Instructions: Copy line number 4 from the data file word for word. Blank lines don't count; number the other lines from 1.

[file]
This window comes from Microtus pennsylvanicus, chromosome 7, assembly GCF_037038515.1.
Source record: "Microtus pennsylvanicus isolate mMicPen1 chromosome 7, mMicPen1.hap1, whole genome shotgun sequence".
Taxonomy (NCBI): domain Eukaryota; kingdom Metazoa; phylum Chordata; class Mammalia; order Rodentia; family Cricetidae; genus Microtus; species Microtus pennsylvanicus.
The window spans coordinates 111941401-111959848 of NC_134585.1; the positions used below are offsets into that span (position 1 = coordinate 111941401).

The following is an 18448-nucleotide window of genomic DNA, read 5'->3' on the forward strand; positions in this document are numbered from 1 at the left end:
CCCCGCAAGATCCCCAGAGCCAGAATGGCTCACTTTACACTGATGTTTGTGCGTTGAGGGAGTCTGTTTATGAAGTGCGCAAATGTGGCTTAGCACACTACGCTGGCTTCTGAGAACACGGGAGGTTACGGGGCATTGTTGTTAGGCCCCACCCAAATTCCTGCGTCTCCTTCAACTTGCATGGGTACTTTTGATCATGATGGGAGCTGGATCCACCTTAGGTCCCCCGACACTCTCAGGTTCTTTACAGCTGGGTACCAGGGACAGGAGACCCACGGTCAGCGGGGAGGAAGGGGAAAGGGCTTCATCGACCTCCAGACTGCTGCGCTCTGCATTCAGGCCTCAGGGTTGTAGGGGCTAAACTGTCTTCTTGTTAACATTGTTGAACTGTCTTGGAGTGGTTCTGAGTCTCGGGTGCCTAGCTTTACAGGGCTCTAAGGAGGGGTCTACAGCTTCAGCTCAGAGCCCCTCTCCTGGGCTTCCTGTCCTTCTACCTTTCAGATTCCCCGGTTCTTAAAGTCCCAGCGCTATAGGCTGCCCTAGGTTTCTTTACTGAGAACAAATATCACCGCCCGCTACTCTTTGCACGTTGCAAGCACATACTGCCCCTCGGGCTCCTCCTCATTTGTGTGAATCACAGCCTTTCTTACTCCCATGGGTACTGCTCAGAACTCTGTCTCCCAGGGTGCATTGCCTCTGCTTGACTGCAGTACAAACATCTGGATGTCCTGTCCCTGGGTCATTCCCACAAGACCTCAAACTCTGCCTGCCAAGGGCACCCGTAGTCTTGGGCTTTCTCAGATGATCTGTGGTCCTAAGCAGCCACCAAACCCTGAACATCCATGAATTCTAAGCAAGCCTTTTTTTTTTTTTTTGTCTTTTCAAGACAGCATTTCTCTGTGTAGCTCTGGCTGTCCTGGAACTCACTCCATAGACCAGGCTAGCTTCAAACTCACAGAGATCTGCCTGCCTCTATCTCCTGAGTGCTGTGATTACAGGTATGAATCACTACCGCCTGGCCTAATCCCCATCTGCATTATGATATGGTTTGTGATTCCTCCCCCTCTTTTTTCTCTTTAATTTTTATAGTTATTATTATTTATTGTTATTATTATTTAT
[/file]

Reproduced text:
The window spans coordinates 111941401-111959848 of NC_134585.1; the positions used below are offsets into that span (position 1 = coordinate 111941401).